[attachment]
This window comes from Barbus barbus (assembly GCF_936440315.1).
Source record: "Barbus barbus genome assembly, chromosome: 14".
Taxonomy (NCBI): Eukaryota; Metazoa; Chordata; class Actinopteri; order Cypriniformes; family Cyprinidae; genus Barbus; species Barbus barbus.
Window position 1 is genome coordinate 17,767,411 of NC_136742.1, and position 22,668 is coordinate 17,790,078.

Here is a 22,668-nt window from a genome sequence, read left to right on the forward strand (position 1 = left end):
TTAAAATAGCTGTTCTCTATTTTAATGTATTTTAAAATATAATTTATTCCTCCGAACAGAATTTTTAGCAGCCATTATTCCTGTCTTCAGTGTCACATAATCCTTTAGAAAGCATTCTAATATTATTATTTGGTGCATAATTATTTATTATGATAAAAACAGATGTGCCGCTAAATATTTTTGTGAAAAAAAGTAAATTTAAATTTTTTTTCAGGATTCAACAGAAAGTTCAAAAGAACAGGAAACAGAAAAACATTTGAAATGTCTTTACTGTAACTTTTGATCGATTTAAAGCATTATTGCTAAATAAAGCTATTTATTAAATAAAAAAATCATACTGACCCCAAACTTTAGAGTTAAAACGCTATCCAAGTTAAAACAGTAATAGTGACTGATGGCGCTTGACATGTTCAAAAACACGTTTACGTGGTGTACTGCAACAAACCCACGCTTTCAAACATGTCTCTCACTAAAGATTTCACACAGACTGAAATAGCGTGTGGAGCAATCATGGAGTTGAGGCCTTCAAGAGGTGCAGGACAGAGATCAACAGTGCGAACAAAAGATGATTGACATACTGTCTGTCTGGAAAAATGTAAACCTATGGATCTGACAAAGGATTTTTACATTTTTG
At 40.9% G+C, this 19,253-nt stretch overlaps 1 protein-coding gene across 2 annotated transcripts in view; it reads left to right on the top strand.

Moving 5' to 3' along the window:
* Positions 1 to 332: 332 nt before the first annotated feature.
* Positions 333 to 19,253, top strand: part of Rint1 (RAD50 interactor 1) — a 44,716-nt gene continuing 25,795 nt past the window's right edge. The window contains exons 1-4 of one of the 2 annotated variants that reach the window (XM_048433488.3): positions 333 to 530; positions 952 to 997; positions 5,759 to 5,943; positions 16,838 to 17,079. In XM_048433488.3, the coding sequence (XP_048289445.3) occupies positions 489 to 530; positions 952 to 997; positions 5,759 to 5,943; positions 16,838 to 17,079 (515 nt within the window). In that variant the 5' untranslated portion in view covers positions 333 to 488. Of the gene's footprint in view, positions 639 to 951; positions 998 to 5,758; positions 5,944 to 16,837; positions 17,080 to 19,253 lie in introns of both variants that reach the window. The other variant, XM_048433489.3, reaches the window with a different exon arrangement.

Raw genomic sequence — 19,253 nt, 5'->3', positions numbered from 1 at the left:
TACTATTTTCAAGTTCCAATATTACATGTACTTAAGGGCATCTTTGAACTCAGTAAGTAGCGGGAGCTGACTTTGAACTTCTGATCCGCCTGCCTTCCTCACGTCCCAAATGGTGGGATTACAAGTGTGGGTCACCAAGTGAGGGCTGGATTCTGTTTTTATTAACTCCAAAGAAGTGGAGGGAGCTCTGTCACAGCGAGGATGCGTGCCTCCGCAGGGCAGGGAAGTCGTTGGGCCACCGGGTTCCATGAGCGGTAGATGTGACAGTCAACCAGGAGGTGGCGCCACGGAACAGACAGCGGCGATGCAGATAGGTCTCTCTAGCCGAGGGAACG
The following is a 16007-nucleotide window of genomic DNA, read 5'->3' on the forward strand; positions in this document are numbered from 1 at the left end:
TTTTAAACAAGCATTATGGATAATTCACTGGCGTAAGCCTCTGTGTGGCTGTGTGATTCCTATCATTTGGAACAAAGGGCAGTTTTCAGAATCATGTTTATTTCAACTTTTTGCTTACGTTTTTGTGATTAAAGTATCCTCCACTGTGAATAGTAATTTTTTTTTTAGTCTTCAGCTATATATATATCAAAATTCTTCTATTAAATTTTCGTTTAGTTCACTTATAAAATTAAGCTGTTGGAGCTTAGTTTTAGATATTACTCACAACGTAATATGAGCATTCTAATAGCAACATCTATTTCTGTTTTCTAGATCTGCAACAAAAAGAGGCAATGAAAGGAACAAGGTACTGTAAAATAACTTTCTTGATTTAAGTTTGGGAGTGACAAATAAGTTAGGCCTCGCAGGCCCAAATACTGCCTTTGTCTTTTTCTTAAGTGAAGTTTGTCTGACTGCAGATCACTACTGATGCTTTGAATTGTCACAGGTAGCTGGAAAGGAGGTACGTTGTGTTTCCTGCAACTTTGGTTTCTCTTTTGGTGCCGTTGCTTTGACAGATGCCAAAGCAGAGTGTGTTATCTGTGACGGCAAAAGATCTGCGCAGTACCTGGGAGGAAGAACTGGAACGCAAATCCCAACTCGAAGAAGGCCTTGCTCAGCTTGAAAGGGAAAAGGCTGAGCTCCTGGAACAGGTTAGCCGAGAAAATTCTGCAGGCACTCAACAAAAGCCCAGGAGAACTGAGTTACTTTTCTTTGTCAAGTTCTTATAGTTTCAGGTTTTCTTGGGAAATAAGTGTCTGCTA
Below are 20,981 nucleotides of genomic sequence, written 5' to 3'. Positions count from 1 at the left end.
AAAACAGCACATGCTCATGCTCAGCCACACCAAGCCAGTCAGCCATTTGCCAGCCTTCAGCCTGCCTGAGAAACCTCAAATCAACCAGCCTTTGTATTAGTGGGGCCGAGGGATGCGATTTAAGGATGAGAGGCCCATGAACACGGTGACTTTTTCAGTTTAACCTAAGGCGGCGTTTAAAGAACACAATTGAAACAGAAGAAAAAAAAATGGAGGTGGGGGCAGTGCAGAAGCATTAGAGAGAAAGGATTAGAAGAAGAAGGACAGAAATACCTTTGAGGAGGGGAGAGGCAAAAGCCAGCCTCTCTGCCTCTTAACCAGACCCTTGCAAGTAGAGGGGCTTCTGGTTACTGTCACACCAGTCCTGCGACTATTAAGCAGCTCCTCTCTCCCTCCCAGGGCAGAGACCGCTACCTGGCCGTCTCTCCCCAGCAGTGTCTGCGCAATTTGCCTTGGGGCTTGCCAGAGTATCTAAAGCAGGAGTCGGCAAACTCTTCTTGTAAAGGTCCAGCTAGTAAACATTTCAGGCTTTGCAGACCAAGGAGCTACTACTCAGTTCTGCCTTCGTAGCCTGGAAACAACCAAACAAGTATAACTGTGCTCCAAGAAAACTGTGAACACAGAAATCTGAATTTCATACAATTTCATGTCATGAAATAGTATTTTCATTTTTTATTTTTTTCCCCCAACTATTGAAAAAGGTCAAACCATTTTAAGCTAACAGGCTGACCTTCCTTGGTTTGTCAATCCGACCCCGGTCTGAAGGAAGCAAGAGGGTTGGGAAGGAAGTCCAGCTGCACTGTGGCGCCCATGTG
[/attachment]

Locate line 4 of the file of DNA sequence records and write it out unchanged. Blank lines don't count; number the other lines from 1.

Window position 1 is genome coordinate 17,767,411 of NC_136742.1, and position 22,668 is coordinate 17,790,078.